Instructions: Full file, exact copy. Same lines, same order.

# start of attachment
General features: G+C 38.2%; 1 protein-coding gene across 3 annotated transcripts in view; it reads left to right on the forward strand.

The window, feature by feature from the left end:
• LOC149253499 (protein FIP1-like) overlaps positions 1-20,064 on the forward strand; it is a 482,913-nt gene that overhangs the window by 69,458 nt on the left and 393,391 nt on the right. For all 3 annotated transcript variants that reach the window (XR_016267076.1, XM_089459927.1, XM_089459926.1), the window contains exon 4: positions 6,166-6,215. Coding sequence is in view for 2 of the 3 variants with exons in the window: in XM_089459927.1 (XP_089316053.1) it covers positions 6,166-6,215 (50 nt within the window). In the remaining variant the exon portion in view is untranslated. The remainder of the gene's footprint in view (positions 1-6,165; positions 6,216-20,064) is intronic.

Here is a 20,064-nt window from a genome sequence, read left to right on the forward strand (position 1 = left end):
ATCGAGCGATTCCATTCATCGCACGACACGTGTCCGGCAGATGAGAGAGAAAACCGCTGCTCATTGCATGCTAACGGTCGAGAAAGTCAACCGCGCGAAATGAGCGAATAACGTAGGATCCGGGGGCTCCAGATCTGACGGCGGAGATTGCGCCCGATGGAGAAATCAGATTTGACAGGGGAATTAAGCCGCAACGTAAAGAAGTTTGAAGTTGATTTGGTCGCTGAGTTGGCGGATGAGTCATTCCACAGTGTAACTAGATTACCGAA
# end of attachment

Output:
General features: G+C 38.2%; 1 protein-coding gene across 3 annotated transcripts in view; it reads left to right on the forward strand.

The window, feature by feature from the left end:
• LOC149253499 (protein FIP1-like) overlaps positions 1-20,064 on the forward strand; it is a 482,913-nt gene that overhangs the window by 69,458 nt on the left and 393,391 nt on the right. For all 3 annotated transcript variants that reach the window (XR_016267076.1, XM_089459927.1, XM_089459926.1), the window contains exon 4: positions 6,166-6,215. Coding sequence is in view for 2 of the 3 variants with exons in the window: in XM_089459927.1 (XP_089316053.1) it covers positions 6,166-6,215 (50 nt within the window). In the remaining variant the exon portion in view is untranslated. The remainder of the gene's footprint in view (positions 1-6,165; positions 6,216-20,064) is intronic.

Here is a 20,064-nt window from a genome sequence, read left to right on the forward strand (position 1 = left end):
ATCGAGCGATTCCATTCATCGCACGACACGTGTCCGGCAGATGAGAGAGAAAACCGCTGCTCATTGCATGCTAACGGTCGAGAAAGTCAACCGCGCGAAATGAGCGAATAACGTAGGATCCGGGGGCTCCAGATCTGACGGCGGAGATTGCGCCCGATGGAGAAATCAGATTTGACAGGGGAATTAAGCCGCAACGTAAAGAAGTTTGAAGTTGATTTGGTCGCTGAGTTGGCGGATGAGTCATTCCACAGTGTAACTAGATTACCGAA